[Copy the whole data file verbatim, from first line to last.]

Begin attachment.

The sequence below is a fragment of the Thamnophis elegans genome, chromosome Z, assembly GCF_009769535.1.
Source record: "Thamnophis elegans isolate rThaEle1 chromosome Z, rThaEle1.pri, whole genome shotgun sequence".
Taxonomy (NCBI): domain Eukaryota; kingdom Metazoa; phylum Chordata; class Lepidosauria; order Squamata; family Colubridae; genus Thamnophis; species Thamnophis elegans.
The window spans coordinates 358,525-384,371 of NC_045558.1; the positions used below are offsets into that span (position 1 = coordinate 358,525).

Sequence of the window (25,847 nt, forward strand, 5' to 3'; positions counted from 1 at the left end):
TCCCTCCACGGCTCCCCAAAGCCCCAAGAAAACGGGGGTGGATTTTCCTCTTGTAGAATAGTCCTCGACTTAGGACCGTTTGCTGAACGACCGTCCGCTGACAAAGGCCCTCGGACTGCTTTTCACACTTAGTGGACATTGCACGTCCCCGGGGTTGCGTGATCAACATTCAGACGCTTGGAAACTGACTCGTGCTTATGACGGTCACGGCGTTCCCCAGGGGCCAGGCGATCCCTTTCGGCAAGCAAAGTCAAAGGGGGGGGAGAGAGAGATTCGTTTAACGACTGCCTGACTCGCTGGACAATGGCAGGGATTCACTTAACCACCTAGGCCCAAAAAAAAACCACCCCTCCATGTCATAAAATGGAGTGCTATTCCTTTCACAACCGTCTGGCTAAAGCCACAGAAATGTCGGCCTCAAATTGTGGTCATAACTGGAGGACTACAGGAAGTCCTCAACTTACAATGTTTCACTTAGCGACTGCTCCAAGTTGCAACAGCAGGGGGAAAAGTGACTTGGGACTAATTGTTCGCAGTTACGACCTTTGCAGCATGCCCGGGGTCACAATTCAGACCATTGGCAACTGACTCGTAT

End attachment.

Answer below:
The sequence below is a fragment of the Thamnophis elegans genome, chromosome Z, assembly GCF_009769535.1.
Source record: "Thamnophis elegans isolate rThaEle1 chromosome Z, rThaEle1.pri, whole genome shotgun sequence".
Taxonomy (NCBI): domain Eukaryota; kingdom Metazoa; phylum Chordata; class Lepidosauria; order Squamata; family Colubridae; genus Thamnophis; species Thamnophis elegans.
The window spans coordinates 358,525-384,371 of NC_045558.1; the positions used below are offsets into that span (position 1 = coordinate 358,525).

Sequence of the window (25,847 nt, forward strand, 5' to 3'; positions counted from 1 at the left end):
TCCCTCCACGGCTCCCCAAAGCCCCAAGAAAACGGGGGTGGATTTTCCTCTTGTAGAATAGTCCTCGACTTAGGACCGTTTGCTGAACGACCGTCCGCTGACAAAGGCCCTCGGACTGCTTTTCACACTTAGTGGACATTGCACGTCCCCGGGGTTGCGTGATCAACATTCAGACGCTTGGAAACTGACTCGTGCTTATGACGGTCACGGCGTTCCCCAGGGGCCAGGCGATCCCTTTCGGCAAGCAAAGTCAAAGGGGGGGGAGAGAGAGATTCGTTTAACGACTGCCTGACTCGCTGGACAATGGCAGGGATTCACTTAACCACCTAGGCCCAAAAAAAAACCACCCCTCCATGTCATAAAATGGAGTGCTATTCCTTTCACAACCGTCTGGCTAAAGCCACAGAAATGTCGGCCTCAAATTGTGGTCATAACTGGAGGACTACAGGAAGTCCTCAACTTACAATGTTTCACTTAGCGACTGCTCCAAGTTGCAACAGCAGGGGGAAAAGTGACTTGGGACTAATTGTTCGCAGTTACGACCTTTGCAGCATGCCCGGGGTCACAATTCAGACCATTGGCAACTGACTCGTAT